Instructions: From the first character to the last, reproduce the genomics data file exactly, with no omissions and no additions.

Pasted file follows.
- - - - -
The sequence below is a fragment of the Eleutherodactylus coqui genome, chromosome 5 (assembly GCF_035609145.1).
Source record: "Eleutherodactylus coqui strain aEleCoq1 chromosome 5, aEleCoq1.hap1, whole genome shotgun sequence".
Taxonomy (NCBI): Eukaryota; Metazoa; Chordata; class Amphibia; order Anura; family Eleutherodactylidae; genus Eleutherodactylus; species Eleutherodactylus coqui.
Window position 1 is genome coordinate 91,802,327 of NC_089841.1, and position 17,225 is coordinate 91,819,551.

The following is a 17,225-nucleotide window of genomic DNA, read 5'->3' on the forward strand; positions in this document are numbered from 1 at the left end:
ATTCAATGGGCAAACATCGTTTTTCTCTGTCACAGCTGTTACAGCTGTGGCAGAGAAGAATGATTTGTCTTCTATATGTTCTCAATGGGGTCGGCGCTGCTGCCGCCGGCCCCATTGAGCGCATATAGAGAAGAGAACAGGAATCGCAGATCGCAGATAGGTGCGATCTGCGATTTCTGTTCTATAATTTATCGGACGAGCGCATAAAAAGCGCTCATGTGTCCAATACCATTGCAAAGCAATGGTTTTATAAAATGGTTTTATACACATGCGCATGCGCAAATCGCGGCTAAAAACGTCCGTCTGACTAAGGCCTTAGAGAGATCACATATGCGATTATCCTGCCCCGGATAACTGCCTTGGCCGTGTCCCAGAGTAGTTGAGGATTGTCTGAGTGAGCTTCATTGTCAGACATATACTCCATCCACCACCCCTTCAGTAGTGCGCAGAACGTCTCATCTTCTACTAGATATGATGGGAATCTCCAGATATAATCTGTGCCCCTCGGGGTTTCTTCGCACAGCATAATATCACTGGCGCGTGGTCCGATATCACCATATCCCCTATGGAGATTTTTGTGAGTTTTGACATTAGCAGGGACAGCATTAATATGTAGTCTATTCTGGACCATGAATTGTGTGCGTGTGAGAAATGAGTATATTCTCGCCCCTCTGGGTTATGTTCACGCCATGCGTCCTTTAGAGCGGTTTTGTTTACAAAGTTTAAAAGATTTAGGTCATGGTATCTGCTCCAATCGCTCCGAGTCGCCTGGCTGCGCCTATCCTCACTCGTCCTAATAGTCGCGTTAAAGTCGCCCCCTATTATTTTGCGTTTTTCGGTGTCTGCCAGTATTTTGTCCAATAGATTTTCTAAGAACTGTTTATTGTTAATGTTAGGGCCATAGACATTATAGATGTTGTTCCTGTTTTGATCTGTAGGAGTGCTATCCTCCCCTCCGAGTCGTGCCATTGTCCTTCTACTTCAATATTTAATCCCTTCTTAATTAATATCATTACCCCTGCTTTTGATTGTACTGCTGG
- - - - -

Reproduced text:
The sequence below is a fragment of the Eleutherodactylus coqui genome, chromosome 5 (assembly GCF_035609145.1).
Source record: "Eleutherodactylus coqui strain aEleCoq1 chromosome 5, aEleCoq1.hap1, whole genome shotgun sequence".
Taxonomy (NCBI): Eukaryota; Metazoa; Chordata; class Amphibia; order Anura; family Eleutherodactylidae; genus Eleutherodactylus; species Eleutherodactylus coqui.
Window position 1 is genome coordinate 91,802,327 of NC_089841.1, and position 17,225 is coordinate 91,819,551.

The following is a 17,225-nucleotide window of genomic DNA, read 5'->3' on the forward strand; positions in this document are numbered from 1 at the left end:
ATTCAATGGGCAAACATCGTTTTTCTCTGTCACAGCTGTTACAGCTGTGGCAGAGAAGAATGATTTGTCTTCTATATGTTCTCAATGGGGTCGGCGCTGCTGCCGCCGGCCCCATTGAGCGCATATAGAGAAGAGAACAGGAATCGCAGATCGCAGATAGGTGCGATCTGCGATTTCTGTTCTATAATTTATCGGACGAGCGCATAAAAAGCGCTCATGTGTCCAATACCATTGCAAAGCAATGGTTTTATAAAATGGTTTTATACACATGCGCATGCGCAAATCGCGGCTAAAAACGTCCGTCTGACTAAGGCCTTAGAGAGATCACATATGCGATTATCCTGCCCCGGATAACTGCCTTGGCCGTGTCCCAGAGTAGTTGAGGATTGTCTGAGTGAGCTTCATTGTCAGACATATACTCCATCCACCACCCCTTCAGTAGTGCGCAGAACGTCTCATCTTCTACTAGATATGATGGGAATCTCCAGATATAATCTGTGCCCCTCGGGGTTTCTTCGCACAGCATAATATCACTGGCGCGTGGTCCGATATCACCATATCCCCTATGGAGATTTTTGTGAGTTTTGACATTAGCAGGGACAGCATTAATATGTAGTCTATTCTGGACCATGAATTGTGTGCGTGTGAGAAATGAGTATATTCTCGCCCCTCTGGGTTATGTTCACGCCATGCGTCCTTTAGAGCGGTTTTGTTTACAAAGTTTAAAAGATTTAGGTCATGGTATCTGCTCCAATCGCTCCGAGTCGCCTGGCTGCGCCTATCCTCACTCGTCCTAATAGTCGCGTTAAAGTCGCCCCCTATTATTTTGCGTTTTTCGGTGTCTGCCAGTATTTTGTCCAATAGATTTTCTAAGAACTGTTTATTGTTAATGTTAGGGCCATAGACATTATAGATGTTGTTCCTGTTTTGATCTGTAGGAGTGCTATCCTCCCCTCCGAGTCGTGCCATTGTCCTTCTACTTCAATATTTAATCCCTTCTTAATTAATATCATTACCCCTGCTTTTGATTGTACTGCTGG